The tables are beginning to turn in a seven year battle which has cost £700,000 so far to the taxpayer between Chris Day, an anaesthetist in an intensive care unit ,employed by Lewisham and Greenwich Health Trust.
The case against the trust and Health Education England has been drawn out over seven years at employment tribunals and appeal tribunals. He was forced into a settlement in which he had to withdraw his allegations of patient safety being at risk at the ICU unit at Woolwich Hospital in return for the trust accepting he had genuine concerns as a whistleblower at Woolwich Hospital between 2013 and 2014. The trust , using expensive lawyers, threatened to land him with huge legal bills if he continued and started cross examining their witnesses. The allegations included poor staff ,patient ratios at the ICU and inadequate medical supervision. He also made the same allegations to Health England Education.
Trust forced him to settle by threatening him with huge legal bills
As he said: “After two and a half days of my six day cross examination I was contacted by my legal team and told that the NHS respondents had decided to inform me of their intention to seek costs for the entire four week hearing if I proceeded to cross examine any of the NHS’s14 witnesses and ended up losing the case,”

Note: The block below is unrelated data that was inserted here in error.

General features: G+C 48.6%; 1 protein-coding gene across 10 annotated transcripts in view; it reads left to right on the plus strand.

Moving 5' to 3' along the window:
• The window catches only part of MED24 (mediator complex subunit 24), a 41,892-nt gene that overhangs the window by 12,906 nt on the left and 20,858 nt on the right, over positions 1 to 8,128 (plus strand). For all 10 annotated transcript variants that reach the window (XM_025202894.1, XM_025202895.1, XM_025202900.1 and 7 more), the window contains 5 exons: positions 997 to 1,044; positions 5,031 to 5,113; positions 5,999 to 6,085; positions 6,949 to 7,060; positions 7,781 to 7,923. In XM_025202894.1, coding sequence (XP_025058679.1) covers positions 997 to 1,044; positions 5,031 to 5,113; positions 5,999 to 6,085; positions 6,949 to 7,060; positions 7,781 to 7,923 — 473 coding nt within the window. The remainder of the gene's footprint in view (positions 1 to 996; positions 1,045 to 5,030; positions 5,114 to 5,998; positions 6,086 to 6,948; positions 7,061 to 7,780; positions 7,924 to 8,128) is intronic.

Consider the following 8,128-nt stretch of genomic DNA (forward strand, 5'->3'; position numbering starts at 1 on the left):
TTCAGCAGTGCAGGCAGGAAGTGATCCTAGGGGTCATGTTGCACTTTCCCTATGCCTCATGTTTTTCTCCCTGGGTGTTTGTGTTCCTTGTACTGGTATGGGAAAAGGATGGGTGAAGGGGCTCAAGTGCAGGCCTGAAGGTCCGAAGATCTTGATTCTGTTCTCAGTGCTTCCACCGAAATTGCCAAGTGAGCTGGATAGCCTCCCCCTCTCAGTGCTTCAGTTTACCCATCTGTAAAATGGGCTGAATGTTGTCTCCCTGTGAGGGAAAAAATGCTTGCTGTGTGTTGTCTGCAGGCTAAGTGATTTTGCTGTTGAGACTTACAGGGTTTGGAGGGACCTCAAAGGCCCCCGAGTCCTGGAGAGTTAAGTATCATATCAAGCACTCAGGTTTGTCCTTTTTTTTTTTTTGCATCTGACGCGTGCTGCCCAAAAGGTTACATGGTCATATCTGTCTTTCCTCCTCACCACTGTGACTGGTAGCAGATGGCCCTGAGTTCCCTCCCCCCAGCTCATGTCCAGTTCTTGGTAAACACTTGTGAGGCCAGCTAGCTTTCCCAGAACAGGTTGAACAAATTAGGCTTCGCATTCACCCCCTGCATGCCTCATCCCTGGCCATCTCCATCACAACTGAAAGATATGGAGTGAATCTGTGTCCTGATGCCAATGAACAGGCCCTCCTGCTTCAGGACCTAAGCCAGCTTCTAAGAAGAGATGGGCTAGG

He had no option but to withdraw to protect his wife and family from bankruptcy should this threat be carried out.
“real prospect of success” says judge
But he has won the right to get the enforced settlement out aside and take his case to the Court of Appeal. In giving judgement the Rt Hon Lady Justice Ingrid Simler DBE stated in the Order of the Court of Appeal that “I consider this appeal has a real prospect of success. Permission is granted”. Simler LJ is a highly experienced Judge and she was previously the President of the Employment Appeal Tribunal.
Until now he was left with trying to raise money so he could afford to pay the lawyers to fight the trust. In the last week in what amounts to a major change of heart, the British Medical Association has decided to fund his battle. Internal sources say this may be the first time the BMA has decided to fund a doctor in a whistleblowing case.
A BMA spokesperson said:
“Chris’ case has brought into sharp public focus the challenges and adverse experiences which doctors can face when they make public interest disclosures to blow the whistle on safety concerns they identify, in the course of carrying out their job.
“Doctors have a responsibility to raise concerns they have about the safety of their patients and yet too often they are put in the position of having to blow the whistle on organisational failures when the organisation in question fails to act. The BMA’s own research shows a majority of doctors work in a culture of fear and are worried about recrimination if they speak out about patient safety concerns. The BMA has been calling for an open culture, where speaking out is encouraged and supported and where our NHS learns from concerns and errors, to improve safety for patients.